Nothocyphon banksiae, Zwick, Peter, 2015

Zwick, Peter, 2015, Australian Marsh Beetles (Coleoptera: Scirtidae). 7. Genus Nothocyphon, new genus, Zootaxa 3981 (3), pp. 301-359: 312

publication ID

http://dx.doi.org/10.11646/zootaxa.3981.3.1

publication LSID

lsid:zoobank.org:pub:34F39733-E55C-4695-8749-E6811F675740

persistent identifier

http://treatment.plazi.org/id/039F8D3E-FFB6-FFED-9696-44D4FB6DF928

treatment provided by

Plazi

scientific name

Nothocyphon banksiae
status

n. sp.

Nothocyphon banksiae   , n. sp.

( Figs. 21−24 View FIGURES 17 – 24 )

Type material: 1 ♂ holotype: NSW New England NP Banksia Point   22 / 11 /06 CHS.Watts / 597 ( SAMA).

Habitus. Oval, stout, BL 2.6mm, BL/BW ~ 1.55. Light brown, shining. Centre of head, a narrow strip along front margin of elytra including humeri and scutellum yellowish brown. Sutural interval lighter than rest of elytra. The granular punctures on the head are very fine and dense, those on pronotum little larger. The normal punctures on the elytra again larger but still relatively fine, over 2 diameters apart. The pilosity is light brown to yellowish. Antenna short and stout, flagellar segments only about 1.5 times longer than wide at apex.

Male ( Figs. 21−24 View FIGURES 17 – 24 ). The base of S 9 is not visible, caudally S 9 is indistinctly bilobed, slightly scooped out, the apical setae are unusually small. In the centre rises a sharp caudally pointing hollow tooth. Penis with long anteriorly rounded pala that narrows gradually caudad. The transverse bridge in the distal third of penis supports a U-shaped trigonium. Each of its two lobes is caudally rounded and caudo-medially densely beset with a pelt of spines that are directed medio-caudad. The parameroids are narrow transparent unsclerotized fingers a little longer than the trigonium (left one in Fig. 24 View FIGURES 17 – 24 twisted, an artifact). The tegmen is a thread-like sclerite that widens continuously on the sides and supports the parameres. Each paramere is a slender strut with several spines, the subapical spine is largest.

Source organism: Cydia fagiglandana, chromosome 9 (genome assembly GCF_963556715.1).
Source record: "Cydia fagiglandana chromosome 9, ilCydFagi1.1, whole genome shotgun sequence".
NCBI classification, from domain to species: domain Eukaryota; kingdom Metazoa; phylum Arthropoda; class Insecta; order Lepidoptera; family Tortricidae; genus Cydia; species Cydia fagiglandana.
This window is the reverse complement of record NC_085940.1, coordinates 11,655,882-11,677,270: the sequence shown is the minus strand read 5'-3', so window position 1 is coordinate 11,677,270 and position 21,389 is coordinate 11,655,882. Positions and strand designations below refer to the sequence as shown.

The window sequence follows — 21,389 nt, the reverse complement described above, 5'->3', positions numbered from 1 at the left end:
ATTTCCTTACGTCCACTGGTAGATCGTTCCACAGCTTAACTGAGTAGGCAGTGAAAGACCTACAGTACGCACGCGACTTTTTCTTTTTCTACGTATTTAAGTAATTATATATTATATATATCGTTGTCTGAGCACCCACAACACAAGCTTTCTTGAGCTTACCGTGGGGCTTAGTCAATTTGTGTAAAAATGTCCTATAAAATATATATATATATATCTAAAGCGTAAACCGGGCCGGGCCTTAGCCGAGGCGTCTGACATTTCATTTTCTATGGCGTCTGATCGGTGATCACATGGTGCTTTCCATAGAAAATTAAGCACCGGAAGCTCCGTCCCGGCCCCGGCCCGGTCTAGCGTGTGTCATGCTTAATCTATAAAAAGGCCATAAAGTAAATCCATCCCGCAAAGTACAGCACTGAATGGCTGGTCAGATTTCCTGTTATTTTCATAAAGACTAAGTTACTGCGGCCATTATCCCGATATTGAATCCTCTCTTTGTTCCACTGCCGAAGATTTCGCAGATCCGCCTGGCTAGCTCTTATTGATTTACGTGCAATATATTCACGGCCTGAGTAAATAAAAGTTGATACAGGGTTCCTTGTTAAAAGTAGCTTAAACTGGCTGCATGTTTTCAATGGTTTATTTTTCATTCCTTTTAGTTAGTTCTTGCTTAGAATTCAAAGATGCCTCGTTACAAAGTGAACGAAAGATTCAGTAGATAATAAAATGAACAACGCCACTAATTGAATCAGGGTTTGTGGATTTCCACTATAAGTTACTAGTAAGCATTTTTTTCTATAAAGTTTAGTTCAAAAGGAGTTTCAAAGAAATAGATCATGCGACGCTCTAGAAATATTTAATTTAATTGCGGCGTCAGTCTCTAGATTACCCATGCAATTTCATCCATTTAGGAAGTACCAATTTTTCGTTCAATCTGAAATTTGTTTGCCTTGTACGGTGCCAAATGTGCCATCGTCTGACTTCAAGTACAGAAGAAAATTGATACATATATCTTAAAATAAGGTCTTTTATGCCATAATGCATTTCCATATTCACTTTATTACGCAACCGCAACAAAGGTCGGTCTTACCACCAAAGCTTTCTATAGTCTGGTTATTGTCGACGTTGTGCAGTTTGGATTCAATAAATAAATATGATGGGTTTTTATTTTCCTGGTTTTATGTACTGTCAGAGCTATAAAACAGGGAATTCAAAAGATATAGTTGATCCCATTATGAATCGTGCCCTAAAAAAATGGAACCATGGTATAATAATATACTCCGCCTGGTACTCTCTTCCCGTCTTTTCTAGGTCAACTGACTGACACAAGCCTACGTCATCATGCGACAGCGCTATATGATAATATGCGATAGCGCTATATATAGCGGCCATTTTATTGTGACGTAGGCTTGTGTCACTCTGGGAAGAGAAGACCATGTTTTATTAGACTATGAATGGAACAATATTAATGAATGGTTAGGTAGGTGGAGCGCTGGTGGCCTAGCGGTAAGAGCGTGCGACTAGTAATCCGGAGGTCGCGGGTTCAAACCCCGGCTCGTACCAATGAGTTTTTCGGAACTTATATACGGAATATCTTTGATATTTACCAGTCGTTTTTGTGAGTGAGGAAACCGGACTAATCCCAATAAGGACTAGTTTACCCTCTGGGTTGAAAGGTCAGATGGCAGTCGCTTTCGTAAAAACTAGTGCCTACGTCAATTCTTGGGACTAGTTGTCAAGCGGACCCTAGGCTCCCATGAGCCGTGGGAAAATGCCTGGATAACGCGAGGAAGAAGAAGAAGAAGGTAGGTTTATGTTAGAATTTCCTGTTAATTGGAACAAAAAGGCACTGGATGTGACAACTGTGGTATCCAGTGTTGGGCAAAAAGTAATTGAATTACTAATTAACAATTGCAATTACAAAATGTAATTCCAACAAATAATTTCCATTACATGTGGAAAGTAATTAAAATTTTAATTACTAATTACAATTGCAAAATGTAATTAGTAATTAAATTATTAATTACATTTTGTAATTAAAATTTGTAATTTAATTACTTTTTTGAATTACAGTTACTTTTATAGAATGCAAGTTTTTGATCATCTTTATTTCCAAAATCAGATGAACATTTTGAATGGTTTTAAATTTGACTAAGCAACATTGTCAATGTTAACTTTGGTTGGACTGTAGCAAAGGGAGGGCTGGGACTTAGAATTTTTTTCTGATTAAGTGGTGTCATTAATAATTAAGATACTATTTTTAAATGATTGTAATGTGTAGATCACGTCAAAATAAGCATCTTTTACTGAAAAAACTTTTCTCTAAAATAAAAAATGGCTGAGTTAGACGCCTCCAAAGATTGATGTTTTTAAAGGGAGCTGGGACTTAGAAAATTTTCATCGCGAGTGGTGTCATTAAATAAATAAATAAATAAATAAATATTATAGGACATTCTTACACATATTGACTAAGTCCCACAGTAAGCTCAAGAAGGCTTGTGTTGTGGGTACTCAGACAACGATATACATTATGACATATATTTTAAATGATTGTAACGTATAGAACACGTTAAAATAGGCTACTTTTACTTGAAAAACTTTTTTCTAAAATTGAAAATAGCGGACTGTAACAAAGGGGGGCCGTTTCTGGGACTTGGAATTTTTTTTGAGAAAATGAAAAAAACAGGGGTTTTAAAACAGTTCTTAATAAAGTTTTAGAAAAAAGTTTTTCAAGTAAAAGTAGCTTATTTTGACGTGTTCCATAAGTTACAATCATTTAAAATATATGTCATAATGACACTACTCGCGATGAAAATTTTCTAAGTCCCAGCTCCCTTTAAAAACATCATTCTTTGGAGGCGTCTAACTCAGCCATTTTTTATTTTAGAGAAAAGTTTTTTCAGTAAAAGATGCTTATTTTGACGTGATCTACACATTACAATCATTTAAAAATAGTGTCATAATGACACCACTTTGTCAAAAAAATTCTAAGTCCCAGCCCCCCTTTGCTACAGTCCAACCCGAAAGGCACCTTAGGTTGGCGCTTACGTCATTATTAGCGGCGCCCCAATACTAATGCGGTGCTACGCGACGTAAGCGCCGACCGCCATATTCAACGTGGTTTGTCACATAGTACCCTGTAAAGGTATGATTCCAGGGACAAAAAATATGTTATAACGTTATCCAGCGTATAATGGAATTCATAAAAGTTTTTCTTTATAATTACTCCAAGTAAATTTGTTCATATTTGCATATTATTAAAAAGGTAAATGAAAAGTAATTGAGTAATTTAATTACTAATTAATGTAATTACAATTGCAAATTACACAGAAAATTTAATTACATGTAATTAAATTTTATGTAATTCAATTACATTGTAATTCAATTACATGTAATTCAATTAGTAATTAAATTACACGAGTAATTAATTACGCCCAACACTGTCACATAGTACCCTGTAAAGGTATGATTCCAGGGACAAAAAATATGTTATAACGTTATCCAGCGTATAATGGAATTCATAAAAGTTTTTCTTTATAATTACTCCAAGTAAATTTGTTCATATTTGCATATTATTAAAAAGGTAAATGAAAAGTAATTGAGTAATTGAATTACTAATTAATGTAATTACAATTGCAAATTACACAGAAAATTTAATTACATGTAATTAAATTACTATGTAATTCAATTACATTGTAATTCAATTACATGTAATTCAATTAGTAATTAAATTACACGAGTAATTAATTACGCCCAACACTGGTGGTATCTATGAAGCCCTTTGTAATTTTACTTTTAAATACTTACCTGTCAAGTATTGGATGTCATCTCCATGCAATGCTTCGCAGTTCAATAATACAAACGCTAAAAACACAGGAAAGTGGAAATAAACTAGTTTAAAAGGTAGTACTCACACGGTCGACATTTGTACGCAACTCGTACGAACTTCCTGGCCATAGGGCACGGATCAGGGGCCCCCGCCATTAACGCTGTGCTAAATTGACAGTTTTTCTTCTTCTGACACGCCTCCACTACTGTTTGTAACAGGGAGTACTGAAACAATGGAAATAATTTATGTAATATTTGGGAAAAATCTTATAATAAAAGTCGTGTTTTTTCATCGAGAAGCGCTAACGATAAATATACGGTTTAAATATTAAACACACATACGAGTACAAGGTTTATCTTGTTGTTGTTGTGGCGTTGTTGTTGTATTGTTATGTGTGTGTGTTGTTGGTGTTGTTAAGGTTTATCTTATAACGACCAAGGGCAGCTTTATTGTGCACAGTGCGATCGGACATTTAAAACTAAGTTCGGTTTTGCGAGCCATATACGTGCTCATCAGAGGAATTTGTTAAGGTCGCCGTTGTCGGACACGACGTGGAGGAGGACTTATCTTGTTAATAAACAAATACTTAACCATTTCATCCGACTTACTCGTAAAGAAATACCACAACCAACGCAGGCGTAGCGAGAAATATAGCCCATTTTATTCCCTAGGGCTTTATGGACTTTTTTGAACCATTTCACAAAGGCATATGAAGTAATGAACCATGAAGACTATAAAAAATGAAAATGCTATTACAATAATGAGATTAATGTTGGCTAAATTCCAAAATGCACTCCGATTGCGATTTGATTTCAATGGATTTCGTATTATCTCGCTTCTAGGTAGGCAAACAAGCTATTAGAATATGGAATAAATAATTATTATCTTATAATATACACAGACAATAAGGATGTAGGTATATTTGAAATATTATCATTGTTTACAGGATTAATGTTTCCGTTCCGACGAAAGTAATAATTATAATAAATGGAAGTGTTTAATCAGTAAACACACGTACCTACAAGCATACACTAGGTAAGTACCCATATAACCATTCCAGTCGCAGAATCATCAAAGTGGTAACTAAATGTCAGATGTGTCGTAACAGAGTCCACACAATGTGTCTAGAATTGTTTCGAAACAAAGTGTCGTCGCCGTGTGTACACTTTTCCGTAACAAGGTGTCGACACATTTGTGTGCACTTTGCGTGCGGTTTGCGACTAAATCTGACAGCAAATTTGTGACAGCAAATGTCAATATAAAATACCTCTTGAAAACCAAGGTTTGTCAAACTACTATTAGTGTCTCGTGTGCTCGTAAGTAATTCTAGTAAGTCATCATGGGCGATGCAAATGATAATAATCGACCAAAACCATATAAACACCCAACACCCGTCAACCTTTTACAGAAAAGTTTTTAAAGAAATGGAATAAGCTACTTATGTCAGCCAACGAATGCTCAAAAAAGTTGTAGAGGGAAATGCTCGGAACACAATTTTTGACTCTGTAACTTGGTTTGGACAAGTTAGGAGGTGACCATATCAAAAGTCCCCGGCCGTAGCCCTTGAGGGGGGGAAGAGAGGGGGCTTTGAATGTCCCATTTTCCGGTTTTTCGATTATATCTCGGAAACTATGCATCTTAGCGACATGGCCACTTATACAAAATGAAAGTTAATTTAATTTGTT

Female. Unknown.

Note. The hollow spine on S 9 ( Fig. 19 View FIGURES 17 – 24 ) shows that N. banksiae   belongs in the N. lindensis   species group. The shape of the trigonium and parameres differ much from all other species. The only ♂ was taken together with N. auritus   n. sp.

Etymology. Named after the type locality which is itself named after the plant genus, Banksia   .

NSW

Royal Botanic Gardens, National Herbarium of New South Wales

SAMA

South Australia Museum